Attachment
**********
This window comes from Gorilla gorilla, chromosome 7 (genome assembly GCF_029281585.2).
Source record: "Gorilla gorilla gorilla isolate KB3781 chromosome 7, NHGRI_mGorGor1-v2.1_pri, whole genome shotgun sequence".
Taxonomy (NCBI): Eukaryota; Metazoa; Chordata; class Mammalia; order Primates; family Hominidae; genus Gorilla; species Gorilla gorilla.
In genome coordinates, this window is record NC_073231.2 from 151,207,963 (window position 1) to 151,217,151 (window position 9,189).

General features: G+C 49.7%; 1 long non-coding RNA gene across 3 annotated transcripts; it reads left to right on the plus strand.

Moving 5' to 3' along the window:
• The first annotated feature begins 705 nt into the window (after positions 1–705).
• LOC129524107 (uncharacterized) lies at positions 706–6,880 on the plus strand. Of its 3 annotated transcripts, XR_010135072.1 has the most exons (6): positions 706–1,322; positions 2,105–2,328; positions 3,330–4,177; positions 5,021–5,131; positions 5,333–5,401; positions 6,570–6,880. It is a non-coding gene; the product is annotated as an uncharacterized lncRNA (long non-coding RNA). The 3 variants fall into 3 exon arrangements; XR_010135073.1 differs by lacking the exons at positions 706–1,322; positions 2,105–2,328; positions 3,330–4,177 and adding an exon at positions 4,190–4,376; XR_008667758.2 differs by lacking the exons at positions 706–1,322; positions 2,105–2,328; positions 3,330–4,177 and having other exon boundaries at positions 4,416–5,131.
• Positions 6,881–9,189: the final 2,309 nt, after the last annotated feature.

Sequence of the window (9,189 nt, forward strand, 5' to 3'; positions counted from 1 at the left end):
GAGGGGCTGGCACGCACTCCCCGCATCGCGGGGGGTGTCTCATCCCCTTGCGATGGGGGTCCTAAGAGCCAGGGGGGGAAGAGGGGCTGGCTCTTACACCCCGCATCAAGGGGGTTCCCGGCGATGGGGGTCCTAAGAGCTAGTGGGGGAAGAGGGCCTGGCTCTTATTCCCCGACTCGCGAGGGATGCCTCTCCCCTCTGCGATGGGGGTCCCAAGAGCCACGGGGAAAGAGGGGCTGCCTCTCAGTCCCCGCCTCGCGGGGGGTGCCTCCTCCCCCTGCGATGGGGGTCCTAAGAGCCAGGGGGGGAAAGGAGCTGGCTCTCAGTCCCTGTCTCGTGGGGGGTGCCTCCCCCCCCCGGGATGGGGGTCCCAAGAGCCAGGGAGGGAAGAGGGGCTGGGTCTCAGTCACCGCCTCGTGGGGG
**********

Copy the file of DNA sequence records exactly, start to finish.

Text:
This window comes from Gorilla gorilla, chromosome 7 (genome assembly GCF_029281585.2).
Source record: "Gorilla gorilla gorilla isolate KB3781 chromosome 7, NHGRI_mGorGor1-v2.1_pri, whole genome shotgun sequence".
Taxonomy (NCBI): Eukaryota; Metazoa; Chordata; class Mammalia; order Primates; family Hominidae; genus Gorilla; species Gorilla gorilla.
In genome coordinates, this window is record NC_073231.2 from 151,207,963 (window position 1) to 151,217,151 (window position 9,189).

General features: G+C 49.7%; 1 long non-coding RNA gene across 3 annotated transcripts; it reads left to right on the plus strand.

Moving 5' to 3' along the window:
• The first annotated feature begins 705 nt into the window (after positions 1–705).
• LOC129524107 (uncharacterized) lies at positions 706–6,880 on the plus strand. Of its 3 annotated transcripts, XR_010135072.1 has the most exons (6): positions 706–1,322; positions 2,105–2,328; positions 3,330–4,177; positions 5,021–5,131; positions 5,333–5,401; positions 6,570–6,880. It is a non-coding gene; the product is annotated as an uncharacterized lncRNA (long non-coding RNA). The 3 variants fall into 3 exon arrangements; XR_010135073.1 differs by lacking the exons at positions 706–1,322; positions 2,105–2,328; positions 3,330–4,177 and adding an exon at positions 4,190–4,376; XR_008667758.2 differs by lacking the exons at positions 706–1,322; positions 2,105–2,328; positions 3,330–4,177 and having other exon boundaries at positions 4,416–5,131.
• Positions 6,881–9,189: the final 2,309 nt, after the last annotated feature.

Sequence of the window (9,189 nt, forward strand, 5' to 3'; positions counted from 1 at the left end):
GAGGGGCTGGCACGCACTCCCCGCATCGCGGGGGGTGTCTCATCCCCTTGCGATGGGGGTCCTAAGAGCCAGGGGGGGAAGAGGGGCTGGCTCTTACACCCCGCATCAAGGGGGTTCCCGGCGATGGGGGTCCTAAGAGCTAGTGGGGGAAGAGGGCCTGGCTCTTATTCCCCGACTCGCGAGGGATGCCTCTCCCCTCTGCGATGGGGGTCCCAAGAGCCACGGGGAAAGAGGGGCTGCCTCTCAGTCCCCGCCTCGCGGGGGGTGCCTCCTCCCCCTGCGATGGGGGTCCTAAGAGCCAGGGGGGGAAAGGAGCTGGCTCTCAGTCCCTGTCTCGTGGGGGGTGCCTCCCCCCCCCGGGATGGGGGTCCCAAGAGCCAGGGAGGGAAGAGGGGCTGGGTCTCAGTCACCGCCTCGTGGGGG